Qualitative study of perinatal care experiences among Somali women and local health care professionals in Norway

Eur J Obstet Gynecol Reprod Biol. 2004 Jan 15;112(1):29-35. doi: 10.1016/s0301-2115(03)00313-0.

Abstract

Objective: To explore how perinatal care practice may influence labor outcomes among circumcised women.

Study design: In-depth interviews were conducted with 23 Somali immigrants and 36 Norwegian health care professionals about their experiences from antenatal care, delivery and the management of circumcision.

Results: Circumcision was not recognized as an important delivery issue among Norwegian health care professionals and generally the topic was not addressed antenatally. The Somalis feared lack of experience and sub-optimal treatment at delivery. All of the women expressed a strong fear of cesarean section. Health care professionals were uncertain about delivery procedures for infibulated women and occasionally cesarean sections were performed in place of defibulation.

Conclusion: We hypothesize that neglect of circumcision may lead to adverse birth outcomes including unnecessary cesarean sections, prolonged second stage of labor and low Apgar scores. We suggest that infibulated women need a carefully planned delivery, correctly performed defibulation and adequate pain relief.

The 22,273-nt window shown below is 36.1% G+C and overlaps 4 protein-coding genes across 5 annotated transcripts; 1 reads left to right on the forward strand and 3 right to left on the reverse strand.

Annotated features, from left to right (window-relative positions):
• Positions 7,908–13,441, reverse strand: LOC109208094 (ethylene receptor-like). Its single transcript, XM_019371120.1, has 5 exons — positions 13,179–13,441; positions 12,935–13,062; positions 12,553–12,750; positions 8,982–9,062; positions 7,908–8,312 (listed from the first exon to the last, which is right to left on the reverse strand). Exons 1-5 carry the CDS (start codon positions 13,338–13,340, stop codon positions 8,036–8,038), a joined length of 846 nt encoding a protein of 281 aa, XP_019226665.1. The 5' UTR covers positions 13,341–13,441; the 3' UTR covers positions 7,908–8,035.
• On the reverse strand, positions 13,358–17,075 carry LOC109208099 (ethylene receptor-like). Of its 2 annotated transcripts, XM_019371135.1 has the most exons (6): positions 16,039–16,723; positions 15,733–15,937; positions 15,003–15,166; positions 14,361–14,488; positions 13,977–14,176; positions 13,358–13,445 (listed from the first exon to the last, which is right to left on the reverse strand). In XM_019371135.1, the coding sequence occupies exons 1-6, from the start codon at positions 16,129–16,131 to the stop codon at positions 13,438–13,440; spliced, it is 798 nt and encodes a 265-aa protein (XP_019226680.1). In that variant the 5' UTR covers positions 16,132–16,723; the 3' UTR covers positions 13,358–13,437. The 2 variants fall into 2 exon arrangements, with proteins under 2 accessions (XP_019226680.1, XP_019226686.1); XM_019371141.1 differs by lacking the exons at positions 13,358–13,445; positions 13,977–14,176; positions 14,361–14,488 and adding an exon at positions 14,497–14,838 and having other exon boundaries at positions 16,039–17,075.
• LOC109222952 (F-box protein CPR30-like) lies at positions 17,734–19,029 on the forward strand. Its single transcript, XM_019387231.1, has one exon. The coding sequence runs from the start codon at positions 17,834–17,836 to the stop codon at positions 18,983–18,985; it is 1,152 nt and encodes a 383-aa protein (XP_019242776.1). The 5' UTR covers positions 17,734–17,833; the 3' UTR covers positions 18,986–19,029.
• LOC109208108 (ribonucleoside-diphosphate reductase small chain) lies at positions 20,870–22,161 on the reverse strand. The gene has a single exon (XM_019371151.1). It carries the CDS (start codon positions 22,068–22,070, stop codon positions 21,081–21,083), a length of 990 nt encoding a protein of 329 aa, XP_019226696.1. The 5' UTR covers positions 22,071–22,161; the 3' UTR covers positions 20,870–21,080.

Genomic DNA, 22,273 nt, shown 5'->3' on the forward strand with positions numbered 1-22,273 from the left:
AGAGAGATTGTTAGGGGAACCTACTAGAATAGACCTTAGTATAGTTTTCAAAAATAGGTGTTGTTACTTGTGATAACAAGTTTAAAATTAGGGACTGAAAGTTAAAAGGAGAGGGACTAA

Publication types

  • Comparative Study
  • Research Support, Non-U.S. Gov't

MeSH terms

  • Attitude of Health Personnel*
  • Circumcision, Female / ethnology*
  • Circumcision, Female / methods
  • Cross-Sectional Studies
  • Cultural Characteristics
  • Delivery, Obstetric / methods
  • Emigration and Immigration
  • Ethics
  • Ethnic Groups*
  • Female
  • Humans
  • Incidence
  • Maternal Health Services
  • Norway / epidemiology
  • Perinatal Care / standards*
  • Perinatal Care / trends
  • Pregnancy
  • Pregnancy Complications / ethnology*
  • Risk Assessment
  • Somalia / ethnology
  • Surveys and Questionnaires